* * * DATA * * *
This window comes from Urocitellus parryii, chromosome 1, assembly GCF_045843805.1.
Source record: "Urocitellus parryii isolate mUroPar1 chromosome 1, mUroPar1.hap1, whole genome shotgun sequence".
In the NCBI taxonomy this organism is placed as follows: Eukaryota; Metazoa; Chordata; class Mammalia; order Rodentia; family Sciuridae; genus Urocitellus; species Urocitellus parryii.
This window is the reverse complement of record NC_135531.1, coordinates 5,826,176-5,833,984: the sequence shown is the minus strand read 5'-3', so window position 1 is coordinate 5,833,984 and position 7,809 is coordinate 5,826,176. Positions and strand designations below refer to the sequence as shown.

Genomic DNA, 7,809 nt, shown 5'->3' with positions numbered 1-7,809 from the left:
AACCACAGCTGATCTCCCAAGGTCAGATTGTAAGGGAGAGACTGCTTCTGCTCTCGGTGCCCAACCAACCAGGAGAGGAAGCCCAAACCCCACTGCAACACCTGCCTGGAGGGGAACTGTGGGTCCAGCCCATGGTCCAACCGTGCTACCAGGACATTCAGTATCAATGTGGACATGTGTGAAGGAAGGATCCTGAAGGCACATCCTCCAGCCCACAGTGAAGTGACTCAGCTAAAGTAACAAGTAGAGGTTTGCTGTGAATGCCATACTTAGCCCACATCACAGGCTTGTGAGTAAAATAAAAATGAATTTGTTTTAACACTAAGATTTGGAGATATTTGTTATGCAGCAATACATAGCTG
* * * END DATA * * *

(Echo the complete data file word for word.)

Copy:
This window comes from Urocitellus parryii, chromosome 1, assembly GCF_045843805.1.
Source record: "Urocitellus parryii isolate mUroPar1 chromosome 1, mUroPar1.hap1, whole genome shotgun sequence".
In the NCBI taxonomy this organism is placed as follows: Eukaryota; Metazoa; Chordata; class Mammalia; order Rodentia; family Sciuridae; genus Urocitellus; species Urocitellus parryii.
This window is the reverse complement of record NC_135531.1, coordinates 5,826,176-5,833,984: the sequence shown is the minus strand read 5'-3', so window position 1 is coordinate 5,833,984 and position 7,809 is coordinate 5,826,176. Positions and strand designations below refer to the sequence as shown.

Genomic DNA, 7,809 nt, shown 5'->3' with positions numbered 1-7,809 from the left:
AACCACAGCTGATCTCCCAAGGTCAGATTGTAAGGGAGAGACTGCTTCTGCTCTCGGTGCCCAACCAACCAGGAGAGGAAGCCCAAACCCCACTGCAACACCTGCCTGGAGGGGAACTGTGGGTCCAGCCCATGGTCCAACCGTGCTACCAGGACATTCAGTATCAATGTGGACATGTGTGAAGGAAGGATCCTGAAGGCACATCCTCCAGCCCACAGTGAAGTGACTCAGCTAAAGTAACAAGTAGAGGTTTGCTGTGAATGCCATACTTAGCCCACATCACAGGCTTGTGAGTAAAATAAAAATGAATTTGTTTTAACACTAAGATTTGGAGATATTTGTTATGCAGCAATACATAGCTG